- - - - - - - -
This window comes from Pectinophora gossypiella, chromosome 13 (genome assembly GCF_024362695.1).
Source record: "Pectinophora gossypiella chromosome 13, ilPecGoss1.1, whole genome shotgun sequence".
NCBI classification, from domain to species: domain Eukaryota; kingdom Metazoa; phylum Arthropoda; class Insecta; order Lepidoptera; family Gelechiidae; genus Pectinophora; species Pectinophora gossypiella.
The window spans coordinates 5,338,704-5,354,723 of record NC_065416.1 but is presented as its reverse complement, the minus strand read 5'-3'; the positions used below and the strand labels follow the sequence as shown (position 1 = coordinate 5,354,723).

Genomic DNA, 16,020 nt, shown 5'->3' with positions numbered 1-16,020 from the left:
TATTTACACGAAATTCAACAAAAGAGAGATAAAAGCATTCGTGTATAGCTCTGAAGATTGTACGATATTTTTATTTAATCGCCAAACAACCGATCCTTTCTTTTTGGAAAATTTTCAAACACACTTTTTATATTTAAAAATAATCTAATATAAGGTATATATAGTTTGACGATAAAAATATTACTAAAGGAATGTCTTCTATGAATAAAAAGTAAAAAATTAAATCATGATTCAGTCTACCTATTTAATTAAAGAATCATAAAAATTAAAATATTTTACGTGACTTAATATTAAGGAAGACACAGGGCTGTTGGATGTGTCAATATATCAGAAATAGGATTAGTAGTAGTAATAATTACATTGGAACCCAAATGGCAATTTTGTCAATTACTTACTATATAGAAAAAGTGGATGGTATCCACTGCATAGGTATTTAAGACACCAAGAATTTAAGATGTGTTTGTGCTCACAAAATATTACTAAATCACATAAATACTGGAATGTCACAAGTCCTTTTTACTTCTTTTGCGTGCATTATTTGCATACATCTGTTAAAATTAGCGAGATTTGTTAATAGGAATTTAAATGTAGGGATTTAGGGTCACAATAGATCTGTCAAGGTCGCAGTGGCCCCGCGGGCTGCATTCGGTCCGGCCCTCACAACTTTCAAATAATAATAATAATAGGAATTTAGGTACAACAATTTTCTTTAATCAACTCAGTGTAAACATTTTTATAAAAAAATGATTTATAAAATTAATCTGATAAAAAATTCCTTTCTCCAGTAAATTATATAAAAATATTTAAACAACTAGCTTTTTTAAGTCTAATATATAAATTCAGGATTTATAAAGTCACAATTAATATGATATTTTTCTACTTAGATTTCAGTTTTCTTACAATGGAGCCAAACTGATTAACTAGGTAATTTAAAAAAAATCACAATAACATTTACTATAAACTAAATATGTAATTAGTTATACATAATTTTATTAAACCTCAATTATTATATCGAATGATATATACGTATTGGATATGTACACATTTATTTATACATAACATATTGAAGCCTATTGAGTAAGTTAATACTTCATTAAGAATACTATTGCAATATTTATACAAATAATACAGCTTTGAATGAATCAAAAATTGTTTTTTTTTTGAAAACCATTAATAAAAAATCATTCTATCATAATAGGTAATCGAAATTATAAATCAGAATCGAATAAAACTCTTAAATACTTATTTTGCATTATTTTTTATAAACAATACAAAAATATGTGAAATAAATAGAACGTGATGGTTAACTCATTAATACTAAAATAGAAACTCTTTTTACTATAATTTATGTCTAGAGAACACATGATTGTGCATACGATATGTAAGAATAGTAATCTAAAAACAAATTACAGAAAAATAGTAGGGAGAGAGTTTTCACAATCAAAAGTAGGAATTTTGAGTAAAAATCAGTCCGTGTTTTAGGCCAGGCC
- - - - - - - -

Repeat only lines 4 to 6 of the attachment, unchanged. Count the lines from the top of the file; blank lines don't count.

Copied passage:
The window spans coordinates 5,338,704-5,354,723 of record NC_065416.1 but is presented as its reverse complement, the minus strand read 5'-3'; the positions used below and the strand labels follow the sequence as shown (position 1 = coordinate 5,354,723).

Genomic DNA, 16,020 nt, shown 5'->3' with positions numbered 1-16,020 from the left:
TATTTACACGAAATTCAACAAAAGAGAGATAAAAGCATTCGTGTATAGCTCTGAAGATTGTACGATATTTTTATTTAATCGCCAAACAACCGATCCTTTCTTTTTGGAAAATTTTCAAACACACTTTTTATATTTAAAAATAATCTAATATAAGGTATATATAGTTTGACGATAAAAATATTACTAAAGGAATGTCTTCTATGAATAAAAAGTAAAAAATTAAATCATGATTCAGTCTACCTATTTAATTAAAGAATCATAAAAATTAAAATATTTTACGTGACTTAATATTAAGGAAGACACAGGGCTGTTGGATGTGTCAATATATCAGAAATAGGATTAGTAGTAGTAATAATTACATTGGAACCCAAATGGCAATTTTGTCAATTACTTACTATATAGAAAAAGTGGATGGTATCCACTGCATAGGTATTTAAGACACCAAGAATTTAAGATGTGTTTGTGCTCACAAAATATTACTAAATCACATAAATACTGGAATGTCACAAGTCCTTTTTACTTCTTTTGCGTGCATTATTTGCATACATCTGTTAAAATTAGCGAGATTTGTTAATAGGAATTTAAATGTAGGGATTTAGGGTCACAATAGATCTGTCAAGGTCGCAGTGGCCCCGCGGGCTGCATTCGGTCCGGCCCTCACAACTTTCAAATAATAATAATAATAGGAATTTAGGTACAACAATTTTCTTTAATCAACTCAGTGTAAACATTTTTATAAAAAAATGATTTATAAAATTAATCTGATAAAAAATTCCTTTCTCCAGTAAATTATATAAAAATATTTAAACAACTAGCTTTTTTAAGTCTAATATATAAATTCAGGATTTATAAAGTCACAATTAATATGATATTTTTCTACTTAGATTTCAGTTTTCTTACAATGGAGCCAAACTGATTAACTAGGTAATTTAAAAAAAATCACAATAACATTTACTATAAACTAAATATGTAATTAGTTATACATAATTTTATTAAACCTCAATTATTATATCGAATGATATATACGTATTGGATATGTACACATTTATTTATACATAACATATTGAAGCCTATTGAGTAAGTTAATACTTCATTAAGAATACTATTGCAATATTTATACAAATAATACAGCTTTGAATGAATCAAAAATTGTTTTTTTTTTGAAAACCATTAATAAAAAATCATTCTATCATAATAGGTAATCGAAATTATAAATCAGAATCGAATAAAACTCTTAAATACTTATTTTGCATTATTTTTTATAAACAATACAAAAATATGTGAAATAAATAGAACGTGATGGTTAACTCATTAATACTAAAATAGAAACTCTTTTTACTATAATTTATGTCTAGAGAACACATGATTGTGCATACGATATGTAAGAATAGTAATCTAAAAACAAATTACAGAAAAATAGTAGGGAGAGAGTTTTCACAATCAAAAGTAGGAATTTTGAGTAAAAATCAGTCCGTGTTTTAGGCCAGGCC